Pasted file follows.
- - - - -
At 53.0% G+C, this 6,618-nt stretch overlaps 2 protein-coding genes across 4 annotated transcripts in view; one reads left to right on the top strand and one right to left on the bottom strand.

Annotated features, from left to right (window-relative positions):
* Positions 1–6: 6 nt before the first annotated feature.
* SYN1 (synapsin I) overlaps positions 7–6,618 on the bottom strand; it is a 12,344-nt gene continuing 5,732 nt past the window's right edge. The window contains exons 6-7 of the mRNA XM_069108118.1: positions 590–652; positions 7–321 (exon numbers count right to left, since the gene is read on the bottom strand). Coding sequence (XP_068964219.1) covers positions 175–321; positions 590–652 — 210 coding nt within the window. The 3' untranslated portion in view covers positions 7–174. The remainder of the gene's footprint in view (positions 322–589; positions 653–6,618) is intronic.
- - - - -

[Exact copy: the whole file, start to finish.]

At 53.0% G+C, this 6,618-nt stretch overlaps 2 protein-coding genes across 4 annotated transcripts in view; one reads left to right on the top strand and one right to left on the bottom strand.

Annotated features, from left to right (window-relative positions):
* Positions 1–6: 6 nt before the first annotated feature.
* SYN1 (synapsin I) overlaps positions 7–6,618 on the bottom strand; it is a 12,344-nt gene continuing 5,732 nt past the window's right edge. The window contains exons 6-7 of the mRNA XM_069108118.1: positions 590–652; positions 7–321 (exon numbers count right to left, since the gene is read on the bottom strand). Coding sequence (XP_068964219.1) covers positions 175–321; positions 590–652 — 210 coding nt within the window. The 3' untranslated portion in view covers positions 7–174. The remainder of the gene's footprint in view (positions 322–589; positions 653–6,618) is intronic.